This is terrible of me - I have two sewing projects still to show off, and I've started on a Babette blankie, but I'm showing off the garden instead (why? Because I can still get decent light outside, and I think it's interesting).
The first thing I planted after we moved was a lavender. I wanted to test my green thumbs, and figured that if some fool put our washing line over a garden bed, at least I'd scent my sheets with something. It's just put on its first show of blooms. I'm not sure how the lavender gets from this (click to see the individual little pale blue blue flowers):
to those sort of long, scented pod-things that are dried lavender.
It's surprised and embarassed me to realise how little I know about the process of growing, actually. I know what a fully-fledged broccoli looks like, but I really had trouble imagining how it would grow - would it be shrouded in leaves until it burst into, ah, ripeness? Turns out no - you get a weeny little pale broccoli and (hopefully) it gets bigger.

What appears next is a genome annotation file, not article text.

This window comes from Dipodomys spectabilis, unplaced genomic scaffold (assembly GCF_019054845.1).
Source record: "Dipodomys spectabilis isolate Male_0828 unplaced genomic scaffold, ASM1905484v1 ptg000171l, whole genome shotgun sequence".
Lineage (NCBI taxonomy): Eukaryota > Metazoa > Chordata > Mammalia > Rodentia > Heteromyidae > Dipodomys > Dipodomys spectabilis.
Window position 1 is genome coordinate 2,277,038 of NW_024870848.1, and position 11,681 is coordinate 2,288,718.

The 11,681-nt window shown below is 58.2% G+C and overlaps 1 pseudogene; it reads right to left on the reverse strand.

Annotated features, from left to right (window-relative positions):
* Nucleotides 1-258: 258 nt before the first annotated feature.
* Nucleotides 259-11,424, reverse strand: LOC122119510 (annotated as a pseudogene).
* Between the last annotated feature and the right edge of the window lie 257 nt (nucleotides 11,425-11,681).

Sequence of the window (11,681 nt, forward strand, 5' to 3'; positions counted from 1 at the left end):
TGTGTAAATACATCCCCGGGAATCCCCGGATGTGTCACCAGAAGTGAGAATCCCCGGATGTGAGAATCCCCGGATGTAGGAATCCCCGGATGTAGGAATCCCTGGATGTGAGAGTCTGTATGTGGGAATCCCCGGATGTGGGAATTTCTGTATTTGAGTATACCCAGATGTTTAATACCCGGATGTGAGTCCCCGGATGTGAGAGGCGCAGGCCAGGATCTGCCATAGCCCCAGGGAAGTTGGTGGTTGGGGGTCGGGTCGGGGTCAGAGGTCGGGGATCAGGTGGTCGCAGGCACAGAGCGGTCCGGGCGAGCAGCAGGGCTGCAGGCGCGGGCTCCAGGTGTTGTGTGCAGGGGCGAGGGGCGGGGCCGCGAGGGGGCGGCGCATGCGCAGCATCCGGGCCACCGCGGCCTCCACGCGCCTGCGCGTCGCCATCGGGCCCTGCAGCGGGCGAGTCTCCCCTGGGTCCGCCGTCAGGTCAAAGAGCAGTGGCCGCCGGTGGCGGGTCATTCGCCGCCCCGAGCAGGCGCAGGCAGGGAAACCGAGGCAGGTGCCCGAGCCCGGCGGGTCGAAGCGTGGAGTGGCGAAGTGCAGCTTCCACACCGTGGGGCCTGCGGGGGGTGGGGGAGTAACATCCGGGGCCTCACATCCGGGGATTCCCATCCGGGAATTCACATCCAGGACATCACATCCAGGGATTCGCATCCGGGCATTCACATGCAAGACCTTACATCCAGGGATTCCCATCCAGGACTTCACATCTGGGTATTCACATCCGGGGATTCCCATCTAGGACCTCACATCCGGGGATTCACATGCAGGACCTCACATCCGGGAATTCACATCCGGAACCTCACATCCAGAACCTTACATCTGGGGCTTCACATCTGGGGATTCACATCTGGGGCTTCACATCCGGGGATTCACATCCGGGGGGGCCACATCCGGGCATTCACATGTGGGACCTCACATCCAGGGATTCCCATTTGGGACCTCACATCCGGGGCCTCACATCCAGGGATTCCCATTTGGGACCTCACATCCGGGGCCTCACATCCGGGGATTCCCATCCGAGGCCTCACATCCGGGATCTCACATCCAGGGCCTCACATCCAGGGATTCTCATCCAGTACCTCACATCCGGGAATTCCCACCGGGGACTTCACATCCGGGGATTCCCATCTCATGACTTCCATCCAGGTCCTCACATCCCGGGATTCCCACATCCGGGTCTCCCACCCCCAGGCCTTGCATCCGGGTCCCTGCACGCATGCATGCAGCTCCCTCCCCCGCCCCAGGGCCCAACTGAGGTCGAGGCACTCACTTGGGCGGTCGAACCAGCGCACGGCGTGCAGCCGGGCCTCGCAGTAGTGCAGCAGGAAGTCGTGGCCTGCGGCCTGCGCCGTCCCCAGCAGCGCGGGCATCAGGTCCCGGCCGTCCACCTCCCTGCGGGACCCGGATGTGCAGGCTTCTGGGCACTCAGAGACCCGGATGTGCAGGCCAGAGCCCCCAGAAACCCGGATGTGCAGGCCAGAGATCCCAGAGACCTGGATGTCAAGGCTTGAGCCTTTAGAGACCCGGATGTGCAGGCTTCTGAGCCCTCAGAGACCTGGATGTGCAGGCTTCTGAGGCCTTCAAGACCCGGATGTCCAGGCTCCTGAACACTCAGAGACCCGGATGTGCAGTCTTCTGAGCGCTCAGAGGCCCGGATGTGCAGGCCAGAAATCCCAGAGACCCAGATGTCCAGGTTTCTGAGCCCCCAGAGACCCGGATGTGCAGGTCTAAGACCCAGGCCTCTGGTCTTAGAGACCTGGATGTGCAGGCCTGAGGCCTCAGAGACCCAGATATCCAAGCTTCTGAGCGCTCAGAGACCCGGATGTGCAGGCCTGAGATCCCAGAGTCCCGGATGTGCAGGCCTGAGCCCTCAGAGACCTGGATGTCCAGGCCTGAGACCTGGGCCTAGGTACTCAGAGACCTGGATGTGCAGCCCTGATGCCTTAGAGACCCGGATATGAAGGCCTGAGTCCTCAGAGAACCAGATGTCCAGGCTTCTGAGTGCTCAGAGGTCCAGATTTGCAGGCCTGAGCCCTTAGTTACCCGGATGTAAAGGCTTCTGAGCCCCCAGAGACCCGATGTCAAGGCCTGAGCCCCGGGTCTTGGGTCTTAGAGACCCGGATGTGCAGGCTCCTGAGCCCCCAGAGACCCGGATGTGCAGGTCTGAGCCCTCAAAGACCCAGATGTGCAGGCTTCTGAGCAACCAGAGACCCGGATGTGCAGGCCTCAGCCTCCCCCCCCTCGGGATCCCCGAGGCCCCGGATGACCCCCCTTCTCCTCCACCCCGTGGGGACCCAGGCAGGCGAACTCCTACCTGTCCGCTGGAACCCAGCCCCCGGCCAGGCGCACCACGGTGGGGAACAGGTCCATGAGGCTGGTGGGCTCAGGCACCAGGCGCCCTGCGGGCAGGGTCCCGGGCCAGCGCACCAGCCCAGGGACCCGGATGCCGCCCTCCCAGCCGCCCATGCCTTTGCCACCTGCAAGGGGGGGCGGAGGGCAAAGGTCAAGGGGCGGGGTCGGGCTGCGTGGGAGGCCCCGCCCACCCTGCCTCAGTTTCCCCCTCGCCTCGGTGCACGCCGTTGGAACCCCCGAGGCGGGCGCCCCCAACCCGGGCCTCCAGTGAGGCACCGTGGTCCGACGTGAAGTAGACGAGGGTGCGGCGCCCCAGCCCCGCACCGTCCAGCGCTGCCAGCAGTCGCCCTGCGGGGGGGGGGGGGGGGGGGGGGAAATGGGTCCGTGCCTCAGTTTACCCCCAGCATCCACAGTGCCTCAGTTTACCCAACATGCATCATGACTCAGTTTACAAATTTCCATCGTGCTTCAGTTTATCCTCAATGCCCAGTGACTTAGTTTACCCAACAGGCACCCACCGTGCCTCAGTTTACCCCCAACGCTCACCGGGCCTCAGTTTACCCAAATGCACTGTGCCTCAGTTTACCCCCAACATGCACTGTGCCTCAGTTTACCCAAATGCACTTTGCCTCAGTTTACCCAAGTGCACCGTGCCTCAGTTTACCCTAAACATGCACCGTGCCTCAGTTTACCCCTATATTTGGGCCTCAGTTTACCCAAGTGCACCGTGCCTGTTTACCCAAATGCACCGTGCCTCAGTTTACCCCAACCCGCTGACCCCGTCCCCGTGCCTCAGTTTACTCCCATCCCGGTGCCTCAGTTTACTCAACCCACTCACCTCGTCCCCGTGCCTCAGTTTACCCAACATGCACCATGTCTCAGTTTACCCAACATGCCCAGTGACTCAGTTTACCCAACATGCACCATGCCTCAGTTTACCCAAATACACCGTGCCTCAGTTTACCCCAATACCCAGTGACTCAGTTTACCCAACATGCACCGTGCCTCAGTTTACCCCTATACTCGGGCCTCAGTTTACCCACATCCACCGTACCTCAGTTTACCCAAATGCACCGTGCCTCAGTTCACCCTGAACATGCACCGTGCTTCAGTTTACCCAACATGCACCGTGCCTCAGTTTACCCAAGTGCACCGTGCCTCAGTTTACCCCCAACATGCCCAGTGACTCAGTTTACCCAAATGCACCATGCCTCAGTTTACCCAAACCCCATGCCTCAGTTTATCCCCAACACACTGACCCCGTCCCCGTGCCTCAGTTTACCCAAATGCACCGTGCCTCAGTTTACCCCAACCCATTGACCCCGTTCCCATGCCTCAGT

See that yellowy-green bump right in the middle of all the leaves? Yes. That's a bubba broccoli.
I've been on caterpillar duty these last few days. My big broccolis haven't had any cabbage moth caterpillars, but the littler ones further down the bed have. The only organic way to get rid of the 'pillars is to hand-pick and hand-squash (and the vegetarians say they don't kill things to get their meal!) Needless to say, the task is incredibly distasteful. I use a paper towel as a barrier between me and bright green caterpillar guts. I read that leaving the dead caterpillars on the leaves discourages moths from laying their eggs, but I don't think it worked. And it was kind of extra-gruesome, trying to wipe these mangled bodies onto the leaves. So now I just bury them. I'd leave them for the birds, but I've also been spraying with petroleum oil (organic gardeners can use that) for aphidy-things, and I worry that while the caterpillars are immune to the oil, the birdy eating them would not be.